Bojana Connor, MPTS

Last year, nearly 12% of doctors attended hearings at the Medical Practitioners Tribunal Service (MPTS) without legal representation. The tribunal service runs hearings for doctors whose fitness to practise is called into question.

Bojana Connor, adjudication co-ordinator at the MPTS, is part of a team that helps doctors to use the new Doctor Contact Service at the hearing centre. 

What is the Doctor Contact Service and who offers it?

Well, this is a relatively new initiative, which we’re piloting to improve the support offered to doctors at MPTS hearings, particularly those who attend on their own or without representation.

We want to help lessen the isolation and stress that doctors can encounter, but we’re also there to signpost useful support material and services, as well as giving information about the hearing process. This was one of the proposals that came from our work with Professor Louis Appleby to reduce the stress and impact of the process.

The team involves staff from across the MPTS. We all share a desire to help and to make a difference. Doctors are free to decline our offer of support, but we’ve found that largely, they are appreciative of our assistance.

MPTS doctor contact service poster

What type of service do you offer to doctors on the day of their hearing?

A doctor is greeted by a Doctor Contact Service team member and shown to their private waiting room. We’ve recently made some improvements to doctors’ waiting facilities in order to make the waiting time more comfortable.

In the waiting room, there’s free telephone access to external support services. These include the BMA’s Doctor Support Service, which is a confidential helpline for doctors who need emotional support.

There is also a telephone information service, run by student volunteers from the BPP Law School and the University of Law, where doctors can get information on the hearings process, how to prepare and what to expect on the day of their hearing.

We communicate closely with the MPTS Tribunal Clerks, whose role includes providing administrative support to tribunals, and so we are able to update doctors on hearing waiting times and progress. If a doctor has any questions or queries about how their hearing works, we are more than happy to clarify or to point them to sources of useful information.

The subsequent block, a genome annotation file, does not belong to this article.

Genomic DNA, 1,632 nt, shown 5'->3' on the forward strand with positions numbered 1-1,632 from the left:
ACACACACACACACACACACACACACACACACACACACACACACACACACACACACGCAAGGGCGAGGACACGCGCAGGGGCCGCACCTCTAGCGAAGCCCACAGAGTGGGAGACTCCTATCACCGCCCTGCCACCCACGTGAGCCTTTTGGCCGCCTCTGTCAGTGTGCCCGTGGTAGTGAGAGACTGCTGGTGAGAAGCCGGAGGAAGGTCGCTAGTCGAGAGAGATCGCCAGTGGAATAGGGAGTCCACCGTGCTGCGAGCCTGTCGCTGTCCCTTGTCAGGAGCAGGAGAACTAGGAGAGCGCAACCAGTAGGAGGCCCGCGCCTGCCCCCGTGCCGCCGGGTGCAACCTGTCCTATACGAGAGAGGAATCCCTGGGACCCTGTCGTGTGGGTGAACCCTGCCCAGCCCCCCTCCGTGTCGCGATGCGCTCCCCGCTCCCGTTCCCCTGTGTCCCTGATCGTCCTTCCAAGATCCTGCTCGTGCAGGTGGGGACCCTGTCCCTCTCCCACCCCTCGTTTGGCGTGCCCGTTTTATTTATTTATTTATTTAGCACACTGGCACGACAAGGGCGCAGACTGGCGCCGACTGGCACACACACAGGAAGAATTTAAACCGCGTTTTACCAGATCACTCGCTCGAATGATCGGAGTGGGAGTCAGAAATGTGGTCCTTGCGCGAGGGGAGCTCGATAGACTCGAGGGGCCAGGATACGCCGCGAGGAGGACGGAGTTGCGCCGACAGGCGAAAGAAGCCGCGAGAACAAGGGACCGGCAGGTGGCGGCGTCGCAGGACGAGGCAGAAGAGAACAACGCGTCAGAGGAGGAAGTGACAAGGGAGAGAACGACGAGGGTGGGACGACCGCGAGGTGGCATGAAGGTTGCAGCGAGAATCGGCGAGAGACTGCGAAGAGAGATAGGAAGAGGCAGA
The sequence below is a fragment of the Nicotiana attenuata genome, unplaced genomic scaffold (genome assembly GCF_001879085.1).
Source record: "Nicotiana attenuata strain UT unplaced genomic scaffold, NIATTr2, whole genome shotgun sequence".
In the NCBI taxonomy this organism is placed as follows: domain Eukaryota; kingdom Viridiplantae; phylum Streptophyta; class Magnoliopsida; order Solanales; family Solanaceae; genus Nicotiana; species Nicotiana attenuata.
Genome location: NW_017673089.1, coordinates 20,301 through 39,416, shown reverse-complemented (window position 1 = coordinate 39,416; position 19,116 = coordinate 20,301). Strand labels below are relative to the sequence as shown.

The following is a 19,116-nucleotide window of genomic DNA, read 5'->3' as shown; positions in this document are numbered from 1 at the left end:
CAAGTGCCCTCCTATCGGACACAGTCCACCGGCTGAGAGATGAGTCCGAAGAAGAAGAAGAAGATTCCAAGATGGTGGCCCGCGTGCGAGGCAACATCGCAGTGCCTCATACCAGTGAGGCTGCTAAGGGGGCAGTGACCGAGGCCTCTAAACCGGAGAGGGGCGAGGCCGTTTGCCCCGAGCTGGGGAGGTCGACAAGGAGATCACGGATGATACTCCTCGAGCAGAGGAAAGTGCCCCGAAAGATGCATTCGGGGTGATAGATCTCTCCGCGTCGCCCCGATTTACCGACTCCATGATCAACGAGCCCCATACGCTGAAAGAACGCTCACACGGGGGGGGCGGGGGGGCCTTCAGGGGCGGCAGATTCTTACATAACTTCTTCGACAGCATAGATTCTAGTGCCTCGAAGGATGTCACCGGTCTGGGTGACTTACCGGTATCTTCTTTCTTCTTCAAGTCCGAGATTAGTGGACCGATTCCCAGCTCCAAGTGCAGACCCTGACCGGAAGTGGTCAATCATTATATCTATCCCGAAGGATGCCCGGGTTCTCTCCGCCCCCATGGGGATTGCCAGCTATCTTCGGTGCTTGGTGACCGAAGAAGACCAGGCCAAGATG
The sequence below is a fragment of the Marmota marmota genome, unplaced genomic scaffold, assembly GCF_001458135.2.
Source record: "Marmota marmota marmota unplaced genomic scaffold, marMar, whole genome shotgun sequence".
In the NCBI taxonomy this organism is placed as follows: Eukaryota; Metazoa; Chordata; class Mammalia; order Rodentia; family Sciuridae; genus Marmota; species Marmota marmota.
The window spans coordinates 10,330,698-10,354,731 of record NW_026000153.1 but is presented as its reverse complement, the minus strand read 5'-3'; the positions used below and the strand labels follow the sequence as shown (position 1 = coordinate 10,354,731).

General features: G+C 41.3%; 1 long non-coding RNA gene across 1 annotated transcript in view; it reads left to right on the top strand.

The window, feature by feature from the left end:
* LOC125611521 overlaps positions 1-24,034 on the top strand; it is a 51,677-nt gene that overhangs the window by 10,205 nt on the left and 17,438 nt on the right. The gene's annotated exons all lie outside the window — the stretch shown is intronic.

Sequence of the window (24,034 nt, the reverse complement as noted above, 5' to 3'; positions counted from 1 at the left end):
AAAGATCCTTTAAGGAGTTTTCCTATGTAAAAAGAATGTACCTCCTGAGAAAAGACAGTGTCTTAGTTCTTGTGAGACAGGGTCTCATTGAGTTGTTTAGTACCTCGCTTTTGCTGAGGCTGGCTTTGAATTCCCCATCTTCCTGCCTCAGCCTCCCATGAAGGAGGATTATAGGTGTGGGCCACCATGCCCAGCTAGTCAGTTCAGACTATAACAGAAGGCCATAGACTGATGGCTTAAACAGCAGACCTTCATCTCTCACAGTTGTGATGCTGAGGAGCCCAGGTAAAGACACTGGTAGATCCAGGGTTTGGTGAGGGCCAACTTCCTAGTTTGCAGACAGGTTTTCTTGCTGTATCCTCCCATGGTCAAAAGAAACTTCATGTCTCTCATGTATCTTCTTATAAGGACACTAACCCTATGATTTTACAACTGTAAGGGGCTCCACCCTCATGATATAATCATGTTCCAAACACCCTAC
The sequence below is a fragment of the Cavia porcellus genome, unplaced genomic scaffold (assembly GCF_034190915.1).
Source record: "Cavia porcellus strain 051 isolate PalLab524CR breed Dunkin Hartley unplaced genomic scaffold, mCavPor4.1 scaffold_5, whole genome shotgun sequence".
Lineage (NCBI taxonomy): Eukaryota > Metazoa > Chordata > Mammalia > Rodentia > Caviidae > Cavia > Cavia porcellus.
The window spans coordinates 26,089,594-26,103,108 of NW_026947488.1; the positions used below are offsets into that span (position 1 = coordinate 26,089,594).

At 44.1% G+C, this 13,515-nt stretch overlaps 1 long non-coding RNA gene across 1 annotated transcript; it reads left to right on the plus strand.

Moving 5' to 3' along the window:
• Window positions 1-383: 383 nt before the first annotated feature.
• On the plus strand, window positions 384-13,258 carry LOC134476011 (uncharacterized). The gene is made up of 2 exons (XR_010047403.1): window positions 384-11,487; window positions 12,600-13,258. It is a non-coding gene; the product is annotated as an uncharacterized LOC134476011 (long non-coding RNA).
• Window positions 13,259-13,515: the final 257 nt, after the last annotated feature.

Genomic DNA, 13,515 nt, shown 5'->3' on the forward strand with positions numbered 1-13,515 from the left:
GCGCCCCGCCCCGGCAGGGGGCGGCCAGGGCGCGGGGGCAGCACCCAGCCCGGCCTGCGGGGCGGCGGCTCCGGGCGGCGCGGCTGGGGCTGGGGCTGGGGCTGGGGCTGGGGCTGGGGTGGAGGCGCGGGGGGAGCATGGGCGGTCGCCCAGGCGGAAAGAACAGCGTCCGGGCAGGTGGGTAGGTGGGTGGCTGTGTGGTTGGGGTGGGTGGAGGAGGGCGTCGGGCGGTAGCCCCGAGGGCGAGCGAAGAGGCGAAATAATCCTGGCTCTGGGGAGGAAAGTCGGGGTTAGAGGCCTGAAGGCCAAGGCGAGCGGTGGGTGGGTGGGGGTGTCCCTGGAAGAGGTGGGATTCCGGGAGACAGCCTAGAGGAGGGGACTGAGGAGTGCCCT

What made you want to take part in this service?

Ever since I joined the MPTS, just over four years ago, I have been interested in helping self-represented doctors. I am in the process of finishing a Psychology degree as well as completing a teacher training course in Mindfulness alongside my job at the MPTS.

I suppose my interests in psychology and people’s wellbeing, together with my knowledge of the hearing process, meant that I was in a good place to take on this additional role.

What has the response been so far?

So far the response has been overwhelmingly positive! We’ve received some excellent feedback from the doctors, which confirms our view that this is a worthwhile service:

I appreciate that my stress and distress had been noted and that someone was available to talk through matters.

It is nice to be welcomed by a friendly face. It is reassuring there is someone available to give you help, advice and explanations if needed.

Personally, I find it most rewarding to meet doctors and help alleviate some of the stress and apprehension on the day, simply by talking to them. And seeing unrepresented doctors now being supported by me and my colleagues is really positive.

What is the main challenge you faced as a group?

At the moment, the Doctor Contact Service is still in a trial phase. We are trying to assess how we might go the extra mile in our dealings with the doctors concerned. It’s not our role to discuss the specifics of doctors’ individual cases, but at times this can be quite challenging, as doctors sometimes want to do so.

What would you like to see in future in terms of the development of this project?

In future, I would like to see even more MPTS staff get involved in the Doctor Contact Service. Our next step is to raise awareness among doctors that the service is available.

We are also looking to see how we might engage with and support doctors during the pre-hearing stage. I really want more doctors to benefit from this kind of support and to be able to access it early in the process.

Any doctors who have a hearing scheduled at the MPTS can email the team to find out more about how we can assist.